There is also a Well near the ruin, but I was too scared to venture out across the golf course!

Access: It is in the middle of Trevose golf course, and unless you like the feeling of being under fire then it is best to go to the Golf (and Country Club!!) Reception in Constantine Bay and ask a nice man to point the way through the flying golf balls.
Once at the church you are tucked in the middle of a mound and it is quite peaceful!

There are other sites of interest in the area which are worth a look; Cataclews Point with it's 3 burial cist barrows (see Ficklefingers post below), and, further around the coast path in Harlyn Bay, is a burial ground which has yielded many interesting finds and was thought to be in use from pre-history up until just before the Roman invasions. (See links section)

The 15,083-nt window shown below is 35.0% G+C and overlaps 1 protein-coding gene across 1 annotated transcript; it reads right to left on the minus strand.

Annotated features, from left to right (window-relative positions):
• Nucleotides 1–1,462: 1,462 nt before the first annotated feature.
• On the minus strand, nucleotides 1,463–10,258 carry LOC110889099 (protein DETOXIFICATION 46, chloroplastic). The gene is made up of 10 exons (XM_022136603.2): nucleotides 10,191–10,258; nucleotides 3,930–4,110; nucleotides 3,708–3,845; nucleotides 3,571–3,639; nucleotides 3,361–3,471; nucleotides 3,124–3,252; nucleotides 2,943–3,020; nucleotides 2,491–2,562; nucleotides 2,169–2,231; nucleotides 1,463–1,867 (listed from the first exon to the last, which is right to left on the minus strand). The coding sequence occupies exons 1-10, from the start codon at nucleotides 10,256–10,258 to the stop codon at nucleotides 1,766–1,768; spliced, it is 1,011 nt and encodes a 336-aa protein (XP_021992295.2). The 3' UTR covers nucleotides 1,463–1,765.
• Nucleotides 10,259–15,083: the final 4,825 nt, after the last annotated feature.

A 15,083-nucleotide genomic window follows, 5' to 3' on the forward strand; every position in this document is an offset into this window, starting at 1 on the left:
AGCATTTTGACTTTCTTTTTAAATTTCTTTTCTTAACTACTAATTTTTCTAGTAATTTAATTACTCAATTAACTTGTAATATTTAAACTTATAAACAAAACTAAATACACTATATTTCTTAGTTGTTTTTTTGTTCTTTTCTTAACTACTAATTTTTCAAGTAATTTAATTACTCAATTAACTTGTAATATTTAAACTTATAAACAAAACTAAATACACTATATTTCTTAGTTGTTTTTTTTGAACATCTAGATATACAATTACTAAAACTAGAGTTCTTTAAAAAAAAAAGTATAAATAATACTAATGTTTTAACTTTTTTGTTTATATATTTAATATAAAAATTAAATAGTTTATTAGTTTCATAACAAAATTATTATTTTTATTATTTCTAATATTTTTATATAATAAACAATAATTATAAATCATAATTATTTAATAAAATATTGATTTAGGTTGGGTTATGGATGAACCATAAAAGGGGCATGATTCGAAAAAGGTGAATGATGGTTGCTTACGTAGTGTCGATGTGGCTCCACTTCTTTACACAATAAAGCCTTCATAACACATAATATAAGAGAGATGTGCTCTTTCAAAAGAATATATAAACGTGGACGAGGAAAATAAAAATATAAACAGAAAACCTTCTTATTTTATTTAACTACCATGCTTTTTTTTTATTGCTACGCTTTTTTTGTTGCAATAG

Offham Hill (Causewayed Enclosure)

One of the Sussex Neolithic Causewayed Enclosures, (others being The Trundle , Combe Hill and Whitehawk Camp)
Offham is much damaged by quarrying.

Ooops! Just updating these notes as last time I visited and posted I was looking at an 18th Century chalk pit, not a Neolithic Causewayed Enclosure!

The remains of the enclosure are actually up on top of the hill, just to the North of 3 bowl barrows (and, more prominently, a covered reservoir). The chalkpit has completely eaten the whole side of the hill, and taken the eastern half of the enclosure with it. Only a visit can make you appreciate just how much damage was done to the hill by chalk quarrying. One side of the site is a sheer quarry cliff.
What is left is a large C shape of 'causewayed' banks and ditches, the top half of which disappears into the woods on the northern slope.